MBA also is working with its customers — the largest mixed-waste players in the U.S. — to up their game and increase the value of their recyclables, if not completely recycle their plastics in the U.S., Biddle said.

The company intends to build a full processing plant in the U.S. and has plans to close its small R&D center in Richmond and move those operations to the United Kingdom.

In 2012, 72 percent of Intercontinental Export-Import's business was in exports (60 percent of that in China) and the remaining 28 percent of the total business in value-added domestic recycling.

In five years, the Columbia, Md., firm could be heading toward flipping those numbers. "That's a very agreeable thing," Naik said.

IEI — part of the Naik Group of Industries — is looking at new markets for low-end scrap materials, but the company also investing heavily at home.

"We see the Green Fence as an opportunity to grow domestically, to create new markets for our export material, to create new jobs," said Saureen Naik, export sales manager of overseas operations. "Overall, we see this as an opportunity and not a threat."

In the next three years, the company plans to invest around $30 million in recycling technology and compounding in the U.S., she said.

The firm previously announced plans to invest $6 million in new capacity in the U.S., though it did not identify specifics of the investment.

IEI is also coming up with new ways to manufacture products containing recycled materials in the U.S., she said.

It's important for everyone to be responsible for the scrap produced in their country, according to Naik.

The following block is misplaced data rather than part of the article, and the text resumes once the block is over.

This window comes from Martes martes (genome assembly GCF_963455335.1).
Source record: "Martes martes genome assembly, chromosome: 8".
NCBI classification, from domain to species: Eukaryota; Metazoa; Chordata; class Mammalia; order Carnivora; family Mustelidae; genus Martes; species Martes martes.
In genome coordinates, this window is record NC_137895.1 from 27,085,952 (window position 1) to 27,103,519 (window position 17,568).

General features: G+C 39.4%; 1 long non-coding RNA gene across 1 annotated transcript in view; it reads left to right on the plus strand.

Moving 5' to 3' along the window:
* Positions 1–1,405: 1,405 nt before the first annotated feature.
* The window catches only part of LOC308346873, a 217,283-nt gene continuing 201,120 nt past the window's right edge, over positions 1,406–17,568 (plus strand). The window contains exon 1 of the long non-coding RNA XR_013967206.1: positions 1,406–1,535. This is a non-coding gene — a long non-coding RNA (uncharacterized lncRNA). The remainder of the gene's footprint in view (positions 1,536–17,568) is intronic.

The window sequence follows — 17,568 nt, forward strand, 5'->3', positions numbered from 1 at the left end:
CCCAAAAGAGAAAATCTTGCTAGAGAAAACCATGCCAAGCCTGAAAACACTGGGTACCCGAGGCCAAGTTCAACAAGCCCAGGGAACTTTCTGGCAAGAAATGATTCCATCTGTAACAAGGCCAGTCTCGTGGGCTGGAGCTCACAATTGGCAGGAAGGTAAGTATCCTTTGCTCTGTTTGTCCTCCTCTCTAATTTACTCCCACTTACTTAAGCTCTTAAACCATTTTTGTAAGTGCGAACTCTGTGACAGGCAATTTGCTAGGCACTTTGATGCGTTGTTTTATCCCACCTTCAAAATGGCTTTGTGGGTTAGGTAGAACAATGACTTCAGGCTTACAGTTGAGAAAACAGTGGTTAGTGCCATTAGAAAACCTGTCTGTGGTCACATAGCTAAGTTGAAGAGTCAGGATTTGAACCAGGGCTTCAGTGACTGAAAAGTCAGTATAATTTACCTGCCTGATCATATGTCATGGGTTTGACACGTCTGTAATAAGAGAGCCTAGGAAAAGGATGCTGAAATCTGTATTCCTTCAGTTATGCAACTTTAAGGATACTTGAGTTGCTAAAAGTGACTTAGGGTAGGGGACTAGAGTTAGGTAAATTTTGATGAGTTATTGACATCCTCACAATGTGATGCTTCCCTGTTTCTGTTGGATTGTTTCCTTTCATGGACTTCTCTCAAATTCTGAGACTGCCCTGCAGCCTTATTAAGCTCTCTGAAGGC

"Over the years, we've really been using China as a scapegoat. We've been dumping a lot of our low-end materials into China. And I think that this policy is really an opportunity" to look examine actions, impacts and carbon footprints, she said. It provides "a chance to take more actions and come up with new technologies that we can really establish here in the U.S. [as] alternate means and alternate recycling methods for our own scrap."

Biddle at MBA echoed Naik's sentiments. He said Green Fence should encourage U.S. cities to produce less contaminated waste and recycle more waste at home.

China plans to continue its crackdown through October or November of this year, but the country is unlikely to return to its pre-Green Fence environment. Crackdowns will occur, Taylor said.

"I think this space will be a lot more challenging, a lot more difficult and problematic, from here going forward," he said.

For a country dealing with a serious pollution problem, that's not a bad thing. Biddle encouraged China to continue maintaining its environmental policies.

"They want resources, not garbage, and you can't blame them for that," he said.